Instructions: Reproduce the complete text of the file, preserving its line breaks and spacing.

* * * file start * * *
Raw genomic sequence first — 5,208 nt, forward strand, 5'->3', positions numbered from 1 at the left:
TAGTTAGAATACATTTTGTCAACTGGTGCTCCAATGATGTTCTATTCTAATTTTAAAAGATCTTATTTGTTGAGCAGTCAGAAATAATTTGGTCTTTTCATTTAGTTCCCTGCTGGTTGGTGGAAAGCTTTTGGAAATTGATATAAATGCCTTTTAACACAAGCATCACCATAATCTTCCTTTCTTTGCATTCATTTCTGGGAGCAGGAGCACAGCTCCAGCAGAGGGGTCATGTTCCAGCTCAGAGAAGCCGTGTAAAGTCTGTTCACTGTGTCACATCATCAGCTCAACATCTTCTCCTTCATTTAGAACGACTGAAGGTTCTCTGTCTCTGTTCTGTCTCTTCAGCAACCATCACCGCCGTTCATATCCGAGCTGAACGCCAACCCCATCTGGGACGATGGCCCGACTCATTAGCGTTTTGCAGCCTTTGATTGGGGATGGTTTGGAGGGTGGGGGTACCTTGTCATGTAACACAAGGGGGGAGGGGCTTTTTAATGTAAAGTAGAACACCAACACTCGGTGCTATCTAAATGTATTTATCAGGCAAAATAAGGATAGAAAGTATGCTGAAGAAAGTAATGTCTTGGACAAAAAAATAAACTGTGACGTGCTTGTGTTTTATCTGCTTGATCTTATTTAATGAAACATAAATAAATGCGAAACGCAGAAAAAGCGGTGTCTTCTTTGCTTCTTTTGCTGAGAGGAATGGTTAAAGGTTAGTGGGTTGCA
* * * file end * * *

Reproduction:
Raw genomic sequence first — 5,208 nt, forward strand, 5'->3', positions numbered from 1 at the left:
TAGTTAGAATACATTTTGTCAACTGGTGCTCCAATGATGTTCTATTCTAATTTTAAAAGATCTTATTTGTTGAGCAGTCAGAAATAATTTGGTCTTTTCATTTAGTTCCCTGCTGGTTGGTGGAAAGCTTTTGGAAATTGATATAAATGCCTTTTAACACAAGCATCACCATAATCTTCCTTTCTTTGCATTCATTTCTGGGAGCAGGAGCACAGCTCCAGCAGAGGGGTCATGTTCCAGCTCAGAGAAGCCGTGTAAAGTCTGTTCACTGTGTCACATCATCAGCTCAACATCTTCTCCTTCATTTAGAACGACTGAAGGTTCTCTGTCTCTGTTCTGTCTCTTCAGCAACCATCACCGCCGTTCATATCCGAGCTGAACGCCAACCCCATCTGGGACGATGGCCCGACTCATTAGCGTTTTGCAGCCTTTGATTGGGGATGGTTTGGAGGGTGGGGGTACCTTGTCATGTAACACAAGGGGGGAGGGGCTTTTTAATGTAAAGTAGAACACCAACACTCGGTGCTATCTAAATGTATTTATCAGGCAAAATAAGGATAGAAAGTATGCTGAAGAAAGTAATGTCTTGGACAAAAAAATAAACTGTGACGTGCTTGTGTTTTATCTGCTTGATCTTATTTAATGAAACATAAATAAATGCGAAACGCAGAAAAAGCGGTGTCTTCTTTGCTTCTTTTGCTGAGAGGAATGGTTAAAGGTTAGTGGGTTGCA